Raymond Burr, Man of Mystery

As far as I can determine, only two biographies have been published on the actor Raymond Burr, who died in 1993. They are Hiding in Plain Sight: The Secret Life of Raymond Burr by Michael Seth Starr (2009), published by Applause Theatre and Cinema Books; and Raymond Burr: A Film, Radio, and Television Biography by Ona L. Hill (1999), published by McFarland and Company. Both books have had less-than-scintillating reviews because neither digs deep enough to offer truly new insights into “the complex man who transformed himself from B-movie thug to television’s beloved attorney, Perry Mason” [from Publishers Weekly review of Starr’s book]. Part of the complexity of the man was that he told many lies about himself during his years in Hollywood (e.g., he never really did an acting tour that put him on the London stage; he never really had those wives he claimed; and much more). I gather from Wikipedia’s information about Burr that the first biography (by Hill in 1999) didn’t even uncover many of the untruths but put them in the book as facts.

A few months ago I received an email from a friend in which he reminisced about a personal interaction with Raymond Burr during the Korean War. He has given me permission to quote him here. The following is a first-hand account written by Charles C. Bragg about the actor Raymond Burr.

“[A recent Newsweek article] triggered fond memories of the visit by Raymond Burr to the Korean conflict. You may recall him as a player of the heavy in film roles and later in the long running Perry Mason TV series. He had a young couple as assistants, no photographer, spent only a two-hour courtesy lunch with the HQ brass, then on to the front, where he spent his time with the troops at the lowest unit level, one after another. The Army issued him a jeep with a trailer and a driver for the duration of his tour. One of his early stops was at our airstrip, and he took a liking to the occupants of my tent, which housed two pilots and two observers, a potbellied stove, and a little lounge area we had constructed apart from the sleeping area where the cots were set up. He ASKED if he could stay with us and let our little wickiup be his base from which he could sally forth in the morning, visit units on the line all day, and come home to sack out with us at night. Of course!

“Now, Ray Burr was a big guy with a capital B. We scrounged a couple of cots, three air mattresses and two sleeping bags, extra blankets, fastened it all together, and made it work. All he wanted was a place to crash at night for his crew, who also were accommodated in other tents, and for himself so he wouldn’t be imposing on the last unit he visited each day. He ate his 3 daily meals with whichever unit he was at when chow time came, whatever the rations might be. He was with us for about ten nights as I recall and stayed the last full day and night with us to just relax before moving over to the Eastern sector.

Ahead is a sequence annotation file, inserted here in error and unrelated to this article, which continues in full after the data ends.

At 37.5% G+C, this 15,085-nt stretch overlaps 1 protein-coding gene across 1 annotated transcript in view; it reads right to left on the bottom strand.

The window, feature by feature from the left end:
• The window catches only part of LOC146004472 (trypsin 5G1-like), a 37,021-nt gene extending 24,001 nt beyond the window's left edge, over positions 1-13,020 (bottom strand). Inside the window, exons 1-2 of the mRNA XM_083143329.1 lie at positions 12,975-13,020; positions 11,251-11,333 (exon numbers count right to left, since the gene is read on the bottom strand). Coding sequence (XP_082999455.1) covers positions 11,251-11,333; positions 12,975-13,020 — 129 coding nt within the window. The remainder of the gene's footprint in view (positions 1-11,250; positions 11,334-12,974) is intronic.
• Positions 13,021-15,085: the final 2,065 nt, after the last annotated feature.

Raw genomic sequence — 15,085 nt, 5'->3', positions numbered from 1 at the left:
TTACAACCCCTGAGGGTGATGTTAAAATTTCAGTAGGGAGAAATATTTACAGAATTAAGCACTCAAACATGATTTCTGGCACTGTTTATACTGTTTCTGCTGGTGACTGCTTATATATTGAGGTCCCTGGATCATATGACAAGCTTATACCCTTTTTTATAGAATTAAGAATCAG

“In addition to being a marvelous raconteur with a great sense of humor, he was an accomplished chef and he delighted in taking over our mess facility for the last evening meal. Now, the Army bought the best quality food it could get; only Kobe beef from Japan was good enough for US troops! But we were chronically without any of the more exotic herbs. What was issued, however, was enough to exceed the limited skills of GI mess personnel, so in the hands of an expert, even what the mess section had to work with was sufficient to produce a meal, the quality of which stunned us and inflicted endless derision on our personnel. Anyway, it was a meal and evening to remember as Ray played bartender and chef and he loved every minute of it. A humble, giving, selfless, sensitive guy.

“We corresponded a few times after the war as I suspect he faithfully did with many others, and I never got around to accepting his invitation to visit when on the West Coast. In his retirement years, his great love was his greenhouse and his extensive development of new strains of orchids.”

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2 Responses to Raymond Burr, Man of Mystery

  1. Chuck B says:

    Interesting to see if anyone else had similar experiences. One reference in my letter was not as clear as it should have been. He was in Korea for the time mentioned but with my unit for only five nights. He left a totally positive memory. Chuck

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